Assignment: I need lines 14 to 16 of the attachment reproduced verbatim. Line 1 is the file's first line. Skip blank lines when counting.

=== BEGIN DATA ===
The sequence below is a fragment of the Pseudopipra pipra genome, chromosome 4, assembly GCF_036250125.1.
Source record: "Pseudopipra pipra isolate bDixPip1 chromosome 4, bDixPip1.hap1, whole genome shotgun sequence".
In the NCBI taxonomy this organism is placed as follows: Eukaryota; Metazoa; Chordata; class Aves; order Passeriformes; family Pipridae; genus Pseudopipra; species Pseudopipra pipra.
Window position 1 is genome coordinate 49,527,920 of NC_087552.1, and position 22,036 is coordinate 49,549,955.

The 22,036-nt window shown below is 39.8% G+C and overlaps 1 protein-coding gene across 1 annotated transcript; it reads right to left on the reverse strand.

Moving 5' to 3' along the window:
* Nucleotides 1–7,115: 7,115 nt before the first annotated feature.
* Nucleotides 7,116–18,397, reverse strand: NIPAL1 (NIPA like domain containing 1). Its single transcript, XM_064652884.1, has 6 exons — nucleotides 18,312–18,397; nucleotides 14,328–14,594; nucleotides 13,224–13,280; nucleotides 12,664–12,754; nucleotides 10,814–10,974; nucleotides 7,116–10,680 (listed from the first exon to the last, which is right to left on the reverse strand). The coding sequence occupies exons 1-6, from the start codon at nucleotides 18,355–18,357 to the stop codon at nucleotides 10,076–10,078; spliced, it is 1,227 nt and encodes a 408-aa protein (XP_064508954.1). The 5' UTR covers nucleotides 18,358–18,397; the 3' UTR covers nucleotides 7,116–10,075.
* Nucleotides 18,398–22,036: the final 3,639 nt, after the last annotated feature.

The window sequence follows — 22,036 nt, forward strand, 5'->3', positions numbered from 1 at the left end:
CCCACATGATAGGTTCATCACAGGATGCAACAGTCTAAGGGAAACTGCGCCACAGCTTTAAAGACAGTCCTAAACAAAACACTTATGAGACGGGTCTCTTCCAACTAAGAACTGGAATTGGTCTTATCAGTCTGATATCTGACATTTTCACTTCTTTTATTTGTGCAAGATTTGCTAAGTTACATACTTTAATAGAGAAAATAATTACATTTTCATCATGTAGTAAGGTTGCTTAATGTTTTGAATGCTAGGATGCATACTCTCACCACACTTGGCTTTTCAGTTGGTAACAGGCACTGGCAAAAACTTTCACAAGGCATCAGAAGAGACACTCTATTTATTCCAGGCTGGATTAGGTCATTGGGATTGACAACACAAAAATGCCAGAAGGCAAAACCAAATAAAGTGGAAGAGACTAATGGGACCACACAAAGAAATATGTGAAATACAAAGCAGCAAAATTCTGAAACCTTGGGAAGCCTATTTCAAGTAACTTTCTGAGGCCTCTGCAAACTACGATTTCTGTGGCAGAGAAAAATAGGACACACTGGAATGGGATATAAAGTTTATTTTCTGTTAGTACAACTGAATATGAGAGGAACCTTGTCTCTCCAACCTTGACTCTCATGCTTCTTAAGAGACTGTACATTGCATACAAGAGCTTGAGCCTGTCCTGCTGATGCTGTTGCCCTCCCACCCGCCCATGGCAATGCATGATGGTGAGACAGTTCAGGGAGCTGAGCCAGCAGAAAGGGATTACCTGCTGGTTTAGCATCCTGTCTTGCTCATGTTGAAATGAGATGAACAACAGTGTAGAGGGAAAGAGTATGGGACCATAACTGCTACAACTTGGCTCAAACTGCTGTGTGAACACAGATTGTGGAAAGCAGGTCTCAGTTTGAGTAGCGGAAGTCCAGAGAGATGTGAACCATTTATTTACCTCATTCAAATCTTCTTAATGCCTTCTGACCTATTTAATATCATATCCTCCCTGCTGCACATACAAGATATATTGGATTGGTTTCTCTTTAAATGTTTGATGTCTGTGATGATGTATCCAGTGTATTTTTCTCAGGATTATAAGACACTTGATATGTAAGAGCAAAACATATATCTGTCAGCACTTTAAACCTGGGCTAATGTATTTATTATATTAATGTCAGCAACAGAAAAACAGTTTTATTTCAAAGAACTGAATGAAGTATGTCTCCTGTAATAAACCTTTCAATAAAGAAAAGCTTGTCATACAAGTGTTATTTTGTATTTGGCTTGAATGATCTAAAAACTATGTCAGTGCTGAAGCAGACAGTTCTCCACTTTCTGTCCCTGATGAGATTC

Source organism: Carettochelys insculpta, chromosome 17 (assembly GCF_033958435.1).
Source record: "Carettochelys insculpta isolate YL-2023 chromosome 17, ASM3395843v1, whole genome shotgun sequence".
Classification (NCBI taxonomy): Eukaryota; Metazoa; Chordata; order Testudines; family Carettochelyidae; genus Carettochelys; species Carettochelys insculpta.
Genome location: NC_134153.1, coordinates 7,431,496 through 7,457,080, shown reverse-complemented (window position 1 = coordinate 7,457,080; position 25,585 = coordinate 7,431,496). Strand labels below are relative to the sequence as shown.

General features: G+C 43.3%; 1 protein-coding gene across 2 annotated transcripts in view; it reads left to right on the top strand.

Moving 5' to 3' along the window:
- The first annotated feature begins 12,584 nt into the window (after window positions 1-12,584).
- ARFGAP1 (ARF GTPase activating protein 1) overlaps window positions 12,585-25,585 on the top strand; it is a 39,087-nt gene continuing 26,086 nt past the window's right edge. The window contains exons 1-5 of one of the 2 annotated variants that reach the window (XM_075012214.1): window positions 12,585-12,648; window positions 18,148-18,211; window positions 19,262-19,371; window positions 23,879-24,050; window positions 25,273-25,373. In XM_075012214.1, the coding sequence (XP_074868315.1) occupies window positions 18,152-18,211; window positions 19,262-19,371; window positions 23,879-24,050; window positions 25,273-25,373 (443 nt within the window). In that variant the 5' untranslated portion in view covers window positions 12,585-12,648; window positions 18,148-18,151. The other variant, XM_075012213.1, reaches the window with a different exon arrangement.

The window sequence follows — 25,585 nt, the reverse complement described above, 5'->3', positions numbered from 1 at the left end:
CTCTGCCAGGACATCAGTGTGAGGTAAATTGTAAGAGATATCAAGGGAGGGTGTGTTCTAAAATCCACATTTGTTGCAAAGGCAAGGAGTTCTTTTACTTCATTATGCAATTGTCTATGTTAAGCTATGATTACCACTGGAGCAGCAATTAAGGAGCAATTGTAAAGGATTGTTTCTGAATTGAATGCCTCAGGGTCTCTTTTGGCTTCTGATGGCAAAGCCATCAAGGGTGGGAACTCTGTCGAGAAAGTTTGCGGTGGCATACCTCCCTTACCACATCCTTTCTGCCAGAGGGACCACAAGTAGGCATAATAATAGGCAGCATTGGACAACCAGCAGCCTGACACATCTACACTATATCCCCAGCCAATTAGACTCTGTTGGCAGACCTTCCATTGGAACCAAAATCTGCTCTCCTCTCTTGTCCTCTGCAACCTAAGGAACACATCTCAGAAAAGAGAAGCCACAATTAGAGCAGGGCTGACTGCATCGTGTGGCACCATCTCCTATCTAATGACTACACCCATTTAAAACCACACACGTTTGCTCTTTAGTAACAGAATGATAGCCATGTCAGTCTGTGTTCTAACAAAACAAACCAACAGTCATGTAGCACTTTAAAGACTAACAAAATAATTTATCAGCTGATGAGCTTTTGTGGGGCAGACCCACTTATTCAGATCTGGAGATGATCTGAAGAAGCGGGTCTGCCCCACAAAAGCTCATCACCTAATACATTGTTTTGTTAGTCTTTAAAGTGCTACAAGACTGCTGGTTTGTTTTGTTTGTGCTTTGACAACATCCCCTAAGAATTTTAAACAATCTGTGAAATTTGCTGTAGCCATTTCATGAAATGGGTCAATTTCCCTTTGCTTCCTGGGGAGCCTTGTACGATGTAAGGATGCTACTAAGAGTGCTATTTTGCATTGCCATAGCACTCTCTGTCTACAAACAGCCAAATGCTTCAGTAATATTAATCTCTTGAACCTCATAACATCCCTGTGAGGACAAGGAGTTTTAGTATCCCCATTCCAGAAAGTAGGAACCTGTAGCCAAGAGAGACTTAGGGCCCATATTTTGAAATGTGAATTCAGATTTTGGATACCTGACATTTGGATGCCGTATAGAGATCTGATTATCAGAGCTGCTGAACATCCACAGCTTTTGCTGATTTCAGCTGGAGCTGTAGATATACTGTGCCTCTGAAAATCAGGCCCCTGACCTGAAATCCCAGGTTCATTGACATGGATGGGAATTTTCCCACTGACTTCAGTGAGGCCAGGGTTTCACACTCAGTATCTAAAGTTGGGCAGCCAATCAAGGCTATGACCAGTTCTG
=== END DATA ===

Classification (NCBI taxonomy): Eukaryota; Metazoa; Chordata; order Testudines; family Carettochelyidae; genus Carettochelys; species Carettochelys insculpta.
Genome location: NC_134153.1, coordinates 7,431,496 through 7,457,080, shown reverse-complemented (window position 1 = coordinate 7,457,080; position 25,585 = coordinate 7,431,496). Strand labels below are relative to the sequence as shown.

General features: G+C 43.3%; 1 protein-coding gene across 2 annotated transcripts in view; it reads left to right on the top strand.